Peter Parker and Gwen Stacy couldn't have picked a worse day to come to Central City for a tour of their prestigious university. Because today is the day when a black hole threatens to devour not only the city, but the whole world as well.
Of course, the day will be saved by not only The Flash, but Spider-Man as well - and soon, more heroes join forces with them. But what other unexpected effects will the black hole cause?
(Part 1 of the Spidey & Speedy Trilogy. Set between TASM 1 and 2, and begins at the end of the S1 finale of The Flash. Any and all OC's are owned by me. The Amazing Spider-Man is owned by Sony. The Flash is owned by DC, WB, and Greg Berlanti. Nightwing is owned by DC. iZombie is owned by Vertigo, Spoondoolie, and WB.)
For my first time outside of New York, I don't think I can do much better than going to California. Sure, it's not the sun-kissed, Hollywood-starlet-filled section of the state. But when your school is arranging a special tour of Central City University, one of the best schools for science in America, you want to be the first to sign up.
I was the second, though. Naturally, our class valedictorian was first.
That's right. Gwen Stacy's going to be better than me at everything, now and forever. Better at biology, at physics, at chemistry, and of course at kissing. Not that I'm complaining. Especially not about the last one. Unlike a certain cinematic race for the Holy Grail, the various "competitions" between me and Gwen are the sort of challenge in which there is, in fact, a silver medal for finishing second.
Okay, maybe there isn't a silver medal. But that's okay, I don't need one. I'm a superhero. I don't need more glory. The only reason I get the glory I do is because most people are unaware of who I really am. If they knew New York's most high-profile unofficial crime-fighter (otherwise known as a more polite way of saying "vigilante") was a kid who was still in high school (not to mention still a minor), there would be concerned parents all over the city demanding that I stop doing whatever a spider can.
I'd bet a gajillion dollars - and win - that Aunt May would be joining the ranks of those parents. Never mind that she's not an actual biological parent - since she's helped raise me since I was five, she definitely counts.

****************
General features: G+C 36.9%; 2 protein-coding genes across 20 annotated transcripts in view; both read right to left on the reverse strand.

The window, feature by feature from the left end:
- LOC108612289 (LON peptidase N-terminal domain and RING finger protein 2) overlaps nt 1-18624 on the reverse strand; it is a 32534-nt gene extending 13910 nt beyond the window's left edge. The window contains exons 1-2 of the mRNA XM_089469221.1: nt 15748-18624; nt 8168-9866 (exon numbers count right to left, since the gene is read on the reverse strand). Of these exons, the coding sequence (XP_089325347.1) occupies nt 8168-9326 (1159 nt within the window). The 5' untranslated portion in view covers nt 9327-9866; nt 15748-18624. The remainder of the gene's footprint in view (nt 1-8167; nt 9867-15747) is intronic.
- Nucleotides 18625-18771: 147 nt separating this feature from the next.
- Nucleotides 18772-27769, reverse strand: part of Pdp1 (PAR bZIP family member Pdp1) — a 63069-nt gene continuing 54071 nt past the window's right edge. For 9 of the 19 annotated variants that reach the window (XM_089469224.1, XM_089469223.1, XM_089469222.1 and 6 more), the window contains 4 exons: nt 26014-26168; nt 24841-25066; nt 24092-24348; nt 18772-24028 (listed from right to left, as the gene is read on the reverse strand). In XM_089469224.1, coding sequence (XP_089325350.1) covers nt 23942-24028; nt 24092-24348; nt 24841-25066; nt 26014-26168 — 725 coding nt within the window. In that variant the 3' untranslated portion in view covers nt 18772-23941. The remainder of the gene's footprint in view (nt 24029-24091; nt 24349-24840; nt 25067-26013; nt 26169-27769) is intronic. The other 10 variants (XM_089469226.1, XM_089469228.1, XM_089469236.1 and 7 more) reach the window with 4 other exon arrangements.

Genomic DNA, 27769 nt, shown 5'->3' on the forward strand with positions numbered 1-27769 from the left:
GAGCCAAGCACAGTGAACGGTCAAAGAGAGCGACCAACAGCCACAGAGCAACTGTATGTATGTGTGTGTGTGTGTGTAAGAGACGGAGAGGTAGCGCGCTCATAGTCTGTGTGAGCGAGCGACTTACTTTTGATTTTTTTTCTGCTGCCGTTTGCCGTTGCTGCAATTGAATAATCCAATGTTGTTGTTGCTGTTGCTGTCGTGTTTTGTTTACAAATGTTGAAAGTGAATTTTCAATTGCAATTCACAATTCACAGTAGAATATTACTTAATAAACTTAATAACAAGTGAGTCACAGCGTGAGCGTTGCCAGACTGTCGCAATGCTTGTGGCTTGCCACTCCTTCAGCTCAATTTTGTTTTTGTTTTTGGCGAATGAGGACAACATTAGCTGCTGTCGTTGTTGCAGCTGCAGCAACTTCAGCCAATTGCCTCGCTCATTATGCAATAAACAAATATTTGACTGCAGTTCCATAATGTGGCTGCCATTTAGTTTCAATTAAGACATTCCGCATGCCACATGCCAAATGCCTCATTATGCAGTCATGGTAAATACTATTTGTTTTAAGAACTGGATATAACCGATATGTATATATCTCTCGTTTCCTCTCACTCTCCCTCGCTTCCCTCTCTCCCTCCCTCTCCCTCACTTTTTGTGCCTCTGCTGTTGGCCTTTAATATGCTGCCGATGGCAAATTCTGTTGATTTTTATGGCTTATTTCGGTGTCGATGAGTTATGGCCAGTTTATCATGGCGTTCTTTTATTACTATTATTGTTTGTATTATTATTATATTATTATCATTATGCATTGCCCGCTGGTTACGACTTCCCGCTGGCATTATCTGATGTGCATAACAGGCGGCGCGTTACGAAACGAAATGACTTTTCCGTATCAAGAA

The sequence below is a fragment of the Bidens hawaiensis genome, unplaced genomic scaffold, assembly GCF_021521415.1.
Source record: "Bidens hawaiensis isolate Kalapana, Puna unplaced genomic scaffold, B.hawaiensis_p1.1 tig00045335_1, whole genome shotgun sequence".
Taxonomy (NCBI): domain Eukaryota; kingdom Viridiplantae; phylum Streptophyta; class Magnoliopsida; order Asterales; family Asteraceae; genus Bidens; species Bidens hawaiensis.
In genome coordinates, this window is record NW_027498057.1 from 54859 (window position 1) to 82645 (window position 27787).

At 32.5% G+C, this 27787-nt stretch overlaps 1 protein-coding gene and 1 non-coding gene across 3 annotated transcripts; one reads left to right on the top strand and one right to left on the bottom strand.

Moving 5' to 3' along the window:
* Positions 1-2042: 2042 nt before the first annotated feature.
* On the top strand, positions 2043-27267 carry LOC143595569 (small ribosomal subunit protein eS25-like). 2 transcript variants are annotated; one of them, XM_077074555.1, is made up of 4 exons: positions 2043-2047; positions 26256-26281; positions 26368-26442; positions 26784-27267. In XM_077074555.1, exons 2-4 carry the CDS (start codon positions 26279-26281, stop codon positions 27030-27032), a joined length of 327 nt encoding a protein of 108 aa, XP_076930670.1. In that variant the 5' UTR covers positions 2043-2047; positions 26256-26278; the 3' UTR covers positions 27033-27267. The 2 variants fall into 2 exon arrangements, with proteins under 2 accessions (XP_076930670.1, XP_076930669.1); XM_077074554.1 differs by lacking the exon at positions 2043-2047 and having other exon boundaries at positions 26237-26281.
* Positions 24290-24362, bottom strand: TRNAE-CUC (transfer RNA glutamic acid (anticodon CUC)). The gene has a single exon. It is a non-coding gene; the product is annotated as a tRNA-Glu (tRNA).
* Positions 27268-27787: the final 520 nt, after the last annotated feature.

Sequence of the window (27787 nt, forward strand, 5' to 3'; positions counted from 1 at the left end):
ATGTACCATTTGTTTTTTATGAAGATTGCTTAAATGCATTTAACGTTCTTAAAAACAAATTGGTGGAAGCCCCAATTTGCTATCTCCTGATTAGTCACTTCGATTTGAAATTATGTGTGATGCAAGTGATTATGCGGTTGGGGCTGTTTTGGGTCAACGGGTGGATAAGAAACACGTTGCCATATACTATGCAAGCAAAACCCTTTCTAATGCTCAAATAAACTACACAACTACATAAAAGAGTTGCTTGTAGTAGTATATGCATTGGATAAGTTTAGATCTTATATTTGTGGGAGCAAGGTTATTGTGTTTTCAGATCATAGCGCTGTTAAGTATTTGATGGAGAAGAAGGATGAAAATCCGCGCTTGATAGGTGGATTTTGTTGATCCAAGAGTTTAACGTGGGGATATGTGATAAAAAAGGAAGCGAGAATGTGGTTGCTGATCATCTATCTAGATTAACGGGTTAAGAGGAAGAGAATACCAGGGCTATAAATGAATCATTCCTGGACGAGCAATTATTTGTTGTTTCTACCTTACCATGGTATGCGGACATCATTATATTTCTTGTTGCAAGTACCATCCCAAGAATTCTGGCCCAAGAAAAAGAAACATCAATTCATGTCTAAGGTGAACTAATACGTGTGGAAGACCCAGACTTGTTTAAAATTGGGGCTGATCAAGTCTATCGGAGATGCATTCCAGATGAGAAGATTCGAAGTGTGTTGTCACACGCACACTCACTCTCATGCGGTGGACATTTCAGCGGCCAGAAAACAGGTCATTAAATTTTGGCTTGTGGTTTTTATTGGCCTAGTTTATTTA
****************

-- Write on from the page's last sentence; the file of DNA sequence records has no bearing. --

On the bus ride from the hotel to the campus, I sit next to Gwen, who's in the window seat. We'd had a Thumb War to determine who would get it - I'd suggested we do a tickle fight, but there was no chance of either of us would do that in public - and, as usual, I found myself coming in second best. But that's okay - if our places were reversed, Gwen would probably have a bit of trouble trying to appreciate the view while peering around my big, bushy-haired head. As it is, though, I still have to look around Gwen to get a really good look out the window if I want to. And by the time I do, whatever I'm looking for has usually gone by. For example, the row of blue-and-silver CCU flags lining the street.
"Look at that," Gwen says, pointing out the window.
"What am I supposed to be seeing?" I ask, cursing inwardly as I once again miss whatever it is I'm supposed to be looking at.
"There's another one," Gwen says. "Maybe it repeats itself every so often?"
I lift my head so I can look over hers a bit better. Then I see it - a piece of graffiti on the wall. It's a yellow lightning bolt inscribed in a dark red circle.
"Wonder what that means," I say.
"Maybe it's the logo of the school's sports team?" Gwen asks, laughing at her own joke.
"Totally clashes with the flags, though," I say, laughing alongside her.
When we finally get off the bus, we're supposed to gather on a grassy field on the other side of the Student Union Building from our bus stop. Along the way, Gwen and I spot a few little brand-name eateries, including Pizza Hut and Starbucks. Instead of stopping at any of these, though, we get our refreshments on the lawn, where a big blond dude (who looks like he could be Gwen's older brother or something) is serving ice cream cones.
To our delight, they have the incredibly hard-to-find sea salt flavor. Gwen and I thus spend the next ten minutes or so trying to eat up the delicious pale-blue ice cream before it melts out of our cones under the early-April sun. It's much warmer here than it is in New York at this time of year - unseasonably so, according to this morning's weather report, which predicted 75 degrees for Central City's daytime high today.